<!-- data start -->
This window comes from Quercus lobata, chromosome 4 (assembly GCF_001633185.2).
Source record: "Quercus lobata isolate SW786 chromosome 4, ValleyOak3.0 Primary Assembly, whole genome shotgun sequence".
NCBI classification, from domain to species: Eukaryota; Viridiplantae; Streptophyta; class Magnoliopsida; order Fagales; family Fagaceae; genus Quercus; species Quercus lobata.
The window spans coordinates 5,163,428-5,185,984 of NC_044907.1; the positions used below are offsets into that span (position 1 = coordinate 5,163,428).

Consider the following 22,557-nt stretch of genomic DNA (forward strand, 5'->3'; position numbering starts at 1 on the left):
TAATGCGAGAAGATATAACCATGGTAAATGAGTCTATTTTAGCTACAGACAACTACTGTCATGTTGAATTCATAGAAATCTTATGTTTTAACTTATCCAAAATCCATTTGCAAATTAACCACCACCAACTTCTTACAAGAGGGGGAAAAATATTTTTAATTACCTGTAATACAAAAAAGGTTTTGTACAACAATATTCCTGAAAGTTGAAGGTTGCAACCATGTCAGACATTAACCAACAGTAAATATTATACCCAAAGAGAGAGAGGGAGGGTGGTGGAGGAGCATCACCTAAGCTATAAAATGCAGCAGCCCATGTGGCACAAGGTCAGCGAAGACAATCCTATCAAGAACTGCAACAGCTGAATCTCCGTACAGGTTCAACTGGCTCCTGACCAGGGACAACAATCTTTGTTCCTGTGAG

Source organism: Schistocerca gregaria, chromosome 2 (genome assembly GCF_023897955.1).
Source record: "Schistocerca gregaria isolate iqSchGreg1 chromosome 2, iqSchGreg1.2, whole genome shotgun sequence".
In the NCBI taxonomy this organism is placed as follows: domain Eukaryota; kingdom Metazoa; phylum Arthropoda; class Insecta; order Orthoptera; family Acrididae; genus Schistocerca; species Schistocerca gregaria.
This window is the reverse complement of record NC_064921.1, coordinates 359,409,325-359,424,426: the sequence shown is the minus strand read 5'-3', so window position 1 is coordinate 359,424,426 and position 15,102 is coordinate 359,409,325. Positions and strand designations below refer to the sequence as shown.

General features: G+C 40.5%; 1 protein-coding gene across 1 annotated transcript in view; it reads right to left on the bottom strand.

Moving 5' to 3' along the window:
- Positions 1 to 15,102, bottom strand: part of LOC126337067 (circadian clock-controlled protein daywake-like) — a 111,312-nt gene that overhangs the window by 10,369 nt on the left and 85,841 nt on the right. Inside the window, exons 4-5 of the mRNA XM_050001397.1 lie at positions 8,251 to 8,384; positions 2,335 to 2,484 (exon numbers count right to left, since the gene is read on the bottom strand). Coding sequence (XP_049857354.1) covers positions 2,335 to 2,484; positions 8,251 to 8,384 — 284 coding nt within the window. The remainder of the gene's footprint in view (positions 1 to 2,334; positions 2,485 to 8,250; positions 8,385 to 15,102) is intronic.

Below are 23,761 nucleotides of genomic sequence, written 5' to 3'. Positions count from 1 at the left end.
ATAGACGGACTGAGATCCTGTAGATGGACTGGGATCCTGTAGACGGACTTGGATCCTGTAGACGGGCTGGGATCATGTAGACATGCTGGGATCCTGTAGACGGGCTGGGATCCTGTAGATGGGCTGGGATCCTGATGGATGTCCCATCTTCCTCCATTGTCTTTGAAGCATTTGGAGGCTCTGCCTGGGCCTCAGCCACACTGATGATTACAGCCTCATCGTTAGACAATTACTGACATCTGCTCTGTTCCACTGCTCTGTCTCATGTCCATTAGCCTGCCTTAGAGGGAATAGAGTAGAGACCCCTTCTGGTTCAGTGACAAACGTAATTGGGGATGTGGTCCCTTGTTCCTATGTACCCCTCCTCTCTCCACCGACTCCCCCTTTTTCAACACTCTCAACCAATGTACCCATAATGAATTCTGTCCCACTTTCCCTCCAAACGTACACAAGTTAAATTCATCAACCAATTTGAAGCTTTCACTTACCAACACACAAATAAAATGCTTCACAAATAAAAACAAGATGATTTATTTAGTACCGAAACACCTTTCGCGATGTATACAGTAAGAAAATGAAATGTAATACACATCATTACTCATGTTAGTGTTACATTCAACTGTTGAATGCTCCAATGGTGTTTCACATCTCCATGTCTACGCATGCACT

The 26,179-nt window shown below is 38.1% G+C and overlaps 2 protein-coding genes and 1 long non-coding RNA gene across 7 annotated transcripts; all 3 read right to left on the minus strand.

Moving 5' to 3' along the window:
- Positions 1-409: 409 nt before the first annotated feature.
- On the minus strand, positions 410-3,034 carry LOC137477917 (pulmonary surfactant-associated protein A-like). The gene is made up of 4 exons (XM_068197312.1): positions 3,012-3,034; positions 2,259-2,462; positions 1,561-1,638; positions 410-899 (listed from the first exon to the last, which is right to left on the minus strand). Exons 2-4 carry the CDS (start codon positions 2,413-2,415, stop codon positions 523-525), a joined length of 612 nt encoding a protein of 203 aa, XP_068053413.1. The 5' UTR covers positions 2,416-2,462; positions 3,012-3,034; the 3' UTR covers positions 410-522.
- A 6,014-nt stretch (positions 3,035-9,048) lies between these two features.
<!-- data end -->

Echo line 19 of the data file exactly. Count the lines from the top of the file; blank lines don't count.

- On the minus strand, positions 410-3,034 carry LOC137477917 (pulmonary surfactant-associated protein A-like). The gene is made up of 4 exons (XM_068197312.1): positions 3,012-3,034; positions 2,259-2,462; positions 1,561-1,638; positions 410-899 (listed from the first exon to the last, which is right to left on the minus strand). Exons 2-4 carry the CDS (start codon positions 2,413-2,415, stop codon positions 523-525), a joined length of 612 nt encoding a protein of 203 aa, XP_068053413.1. The 5' UTR covers positions 2,416-2,462; positions 3,012-3,034; the 3' UTR covers positions 410-522.